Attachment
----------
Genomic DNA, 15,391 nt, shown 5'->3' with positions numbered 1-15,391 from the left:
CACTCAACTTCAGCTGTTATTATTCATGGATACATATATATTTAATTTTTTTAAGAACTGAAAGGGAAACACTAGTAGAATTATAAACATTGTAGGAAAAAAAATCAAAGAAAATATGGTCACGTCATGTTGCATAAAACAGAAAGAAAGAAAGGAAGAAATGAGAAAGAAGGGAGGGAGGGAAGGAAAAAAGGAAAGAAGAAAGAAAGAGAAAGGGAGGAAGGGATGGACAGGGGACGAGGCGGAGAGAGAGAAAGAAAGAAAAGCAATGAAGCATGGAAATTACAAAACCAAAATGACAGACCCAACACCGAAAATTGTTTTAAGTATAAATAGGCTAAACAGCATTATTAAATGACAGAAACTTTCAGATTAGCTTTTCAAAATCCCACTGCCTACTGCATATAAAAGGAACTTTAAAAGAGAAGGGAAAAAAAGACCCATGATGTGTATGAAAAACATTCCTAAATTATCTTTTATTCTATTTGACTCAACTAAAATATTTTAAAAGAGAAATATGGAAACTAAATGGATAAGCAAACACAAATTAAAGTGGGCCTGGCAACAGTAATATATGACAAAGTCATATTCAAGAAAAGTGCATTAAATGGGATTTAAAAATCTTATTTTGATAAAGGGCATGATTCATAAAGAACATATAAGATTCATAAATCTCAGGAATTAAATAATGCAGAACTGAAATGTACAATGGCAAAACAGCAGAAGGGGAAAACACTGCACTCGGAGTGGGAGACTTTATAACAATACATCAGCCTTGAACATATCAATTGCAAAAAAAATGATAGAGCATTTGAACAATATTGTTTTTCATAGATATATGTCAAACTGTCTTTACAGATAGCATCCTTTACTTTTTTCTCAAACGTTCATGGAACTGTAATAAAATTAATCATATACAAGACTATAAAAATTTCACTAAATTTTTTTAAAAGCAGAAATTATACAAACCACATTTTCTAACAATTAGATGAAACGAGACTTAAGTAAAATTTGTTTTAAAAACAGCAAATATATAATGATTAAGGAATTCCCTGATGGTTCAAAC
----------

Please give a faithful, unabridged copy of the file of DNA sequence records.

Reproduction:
Genomic DNA, 15,391 nt, shown 5'->3' with positions numbered 1-15,391 from the left:
CACTCAACTTCAGCTGTTATTATTCATGGATACATATATATTTAATTTTTTTAAGAACTGAAAGGGAAACACTAGTAGAATTATAAACATTGTAGGAAAAAAAATCAAAGAAAATATGGTCACGTCATGTTGCATAAAACAGAAAGAAAGAAAGGAAGAAATGAGAAAGAAGGGAGGGAGGGAAGGAAAAAAGGAAAGAAGAAAGAAAGAGAAAGGGAGGAAGGGATGGACAGGGGACGAGGCGGAGAGAGAGAAAGAAAGAAAAGCAATGAAGCATGGAAATTACAAAACCAAAATGACAGACCCAACACCGAAAATTGTTTTAAGTATAAATAGGCTAAACAGCATTATTAAATGACAGAAACTTTCAGATTAGCTTTTCAAAATCCCACTGCCTACTGCATATAAAAGGAACTTTAAAAGAGAAGGGAAAAAAAGACCCATGATGTGTATGAAAAACATTCCTAAATTATCTTTTATTCTATTTGACTCAACTAAAATATTTTAAAAGAGAAATATGGAAACTAAATGGATAAGCAAACACAAATTAAAGTGGGCCTGGCAACAGTAATATATGACAAAGTCATATTCAAGAAAAGTGCATTAAATGGGATTTAAAAATCTTATTTTGATAAAGGGCATGATTCATAAAGAACATATAAGATTCATAAATCTCAGGAATTAAATAATGCAGAACTGAAATGTACAATGGCAAAACAGCAGAAGGGGAAAACACTGCACTCGGAGTGGGAGACTTTATAACAATACATCAGCCTTGAACATATCAATTGCAAAAAAAATGATAGAGCATTTGAACAATATTGTTTTTCATAGATATATGTCAAACTGTCTTTACAGATAGCATCCTTTACTTTTTTCTCAAACGTTCATGGAACTGTAATAAAATTAATCATATACAAGACTATAAAAATTTCACTAAATTTTTTTAAAAGCAGAAATTATACAAACCACATTTTCTAACAATTAGATGAAACGAGACTTAAGTAAAATTTGTTTTAAAAACAGCAAATATATAATGATTAAGGAATTCCCTGATGGTTCAAAC